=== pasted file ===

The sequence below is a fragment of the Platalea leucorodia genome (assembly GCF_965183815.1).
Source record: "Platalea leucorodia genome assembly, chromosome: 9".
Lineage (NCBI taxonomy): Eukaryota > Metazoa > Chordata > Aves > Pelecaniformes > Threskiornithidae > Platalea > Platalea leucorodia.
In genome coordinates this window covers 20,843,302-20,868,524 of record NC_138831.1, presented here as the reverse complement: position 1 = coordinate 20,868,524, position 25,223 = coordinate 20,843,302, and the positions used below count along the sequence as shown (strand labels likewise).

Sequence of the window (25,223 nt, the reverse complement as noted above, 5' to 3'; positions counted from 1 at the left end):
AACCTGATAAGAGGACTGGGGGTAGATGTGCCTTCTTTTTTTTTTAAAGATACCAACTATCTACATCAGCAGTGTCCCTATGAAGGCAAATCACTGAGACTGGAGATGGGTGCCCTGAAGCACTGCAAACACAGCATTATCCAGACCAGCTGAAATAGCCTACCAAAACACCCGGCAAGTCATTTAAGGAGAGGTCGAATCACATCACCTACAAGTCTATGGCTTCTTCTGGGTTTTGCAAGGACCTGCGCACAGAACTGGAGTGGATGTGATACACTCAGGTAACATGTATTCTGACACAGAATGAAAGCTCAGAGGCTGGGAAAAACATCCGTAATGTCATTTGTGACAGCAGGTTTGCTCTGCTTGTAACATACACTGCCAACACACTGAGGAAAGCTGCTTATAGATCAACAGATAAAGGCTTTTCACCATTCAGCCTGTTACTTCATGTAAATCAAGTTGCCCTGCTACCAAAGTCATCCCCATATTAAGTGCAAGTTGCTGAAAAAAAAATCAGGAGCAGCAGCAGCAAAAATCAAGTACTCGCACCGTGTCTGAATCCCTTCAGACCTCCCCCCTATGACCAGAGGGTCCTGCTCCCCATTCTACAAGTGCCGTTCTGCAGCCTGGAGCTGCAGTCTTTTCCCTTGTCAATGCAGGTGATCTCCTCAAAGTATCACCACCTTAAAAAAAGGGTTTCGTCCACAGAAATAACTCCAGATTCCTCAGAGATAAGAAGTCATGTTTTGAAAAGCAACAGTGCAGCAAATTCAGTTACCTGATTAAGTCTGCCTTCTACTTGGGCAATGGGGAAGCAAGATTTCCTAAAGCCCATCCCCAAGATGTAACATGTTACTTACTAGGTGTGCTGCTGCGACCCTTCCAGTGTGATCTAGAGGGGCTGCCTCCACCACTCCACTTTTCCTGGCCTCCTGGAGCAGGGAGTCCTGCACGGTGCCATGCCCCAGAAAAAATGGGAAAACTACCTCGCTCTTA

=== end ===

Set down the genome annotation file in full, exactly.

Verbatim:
The sequence below is a fragment of the Platalea leucorodia genome (assembly GCF_965183815.1).
Source record: "Platalea leucorodia genome assembly, chromosome: 9".
Lineage (NCBI taxonomy): Eukaryota > Metazoa > Chordata > Aves > Pelecaniformes > Threskiornithidae > Platalea > Platalea leucorodia.
In genome coordinates this window covers 20,843,302-20,868,524 of record NC_138831.1, presented here as the reverse complement: position 1 = coordinate 20,868,524, position 25,223 = coordinate 20,843,302, and the positions used below count along the sequence as shown (strand labels likewise).

Sequence of the window (25,223 nt, the reverse complement as noted above, 5' to 3'; positions counted from 1 at the left end):
AACCTGATAAGAGGACTGGGGGTAGATGTGCCTTCTTTTTTTTTTAAAGATACCAACTATCTACATCAGCAGTGTCCCTATGAAGGCAAATCACTGAGACTGGAGATGGGTGCCCTGAAGCACTGCAAACACAGCATTATCCAGACCAGCTGAAATAGCCTACCAAAACACCCGGCAAGTCATTTAAGGAGAGGTCGAATCACATCACCTACAAGTCTATGGCTTCTTCTGGGTTTTGCAAGGACCTGCGCACAGAACTGGAGTGGATGTGATACACTCAGGTAACATGTATTCTGACACAGAATGAAAGCTCAGAGGCTGGGAAAAACATCCGTAATGTCATTTGTGACAGCAGGTTTGCTCTGCTTGTAACATACACTGCCAACACACTGAGGAAAGCTGCTTATAGATCAACAGATAAAGGCTTTTCACCATTCAGCCTGTTACTTCATGTAAATCAAGTTGCCCTGCTACCAAAGTCATCCCCATATTAAGTGCAAGTTGCTGAAAAAAAAATCAGGAGCAGCAGCAGCAAAAATCAAGTACTCGCACCGTGTCTGAATCCCTTCAGACCTCCCCCCTATGACCAGAGGGTCCTGCTCCCCATTCTACAAGTGCCGTTCTGCAGCCTGGAGCTGCAGTCTTTTCCCTTGTCAATGCAGGTGATCTCCTCAAAGTATCACCACCTTAAAAAAAGGGTTTCGTCCACAGAAATAACTCCAGATTCCTCAGAGATAAGAAGTCATGTTTTGAAAAGCAACAGTGCAGCAAATTCAGTTACCTGATTAAGTCTGCCTTCTACTTGGGCAATGGGGAAGCAAGATTTCCTAAAGCCCATCCCCAAGATGTAACATGTTACTTACTAGGTGTGCTGCTGCGACCCTTCCAGTGTGATCTAGAGGGGCTGCCTCCACCACTCCACTTTTCCTGGCCTCCTGGAGCAGGGAGTCCTGCACGGTGCCATGCCCCAGAAAAAATGGGAAAACTACCTCGCTCTTA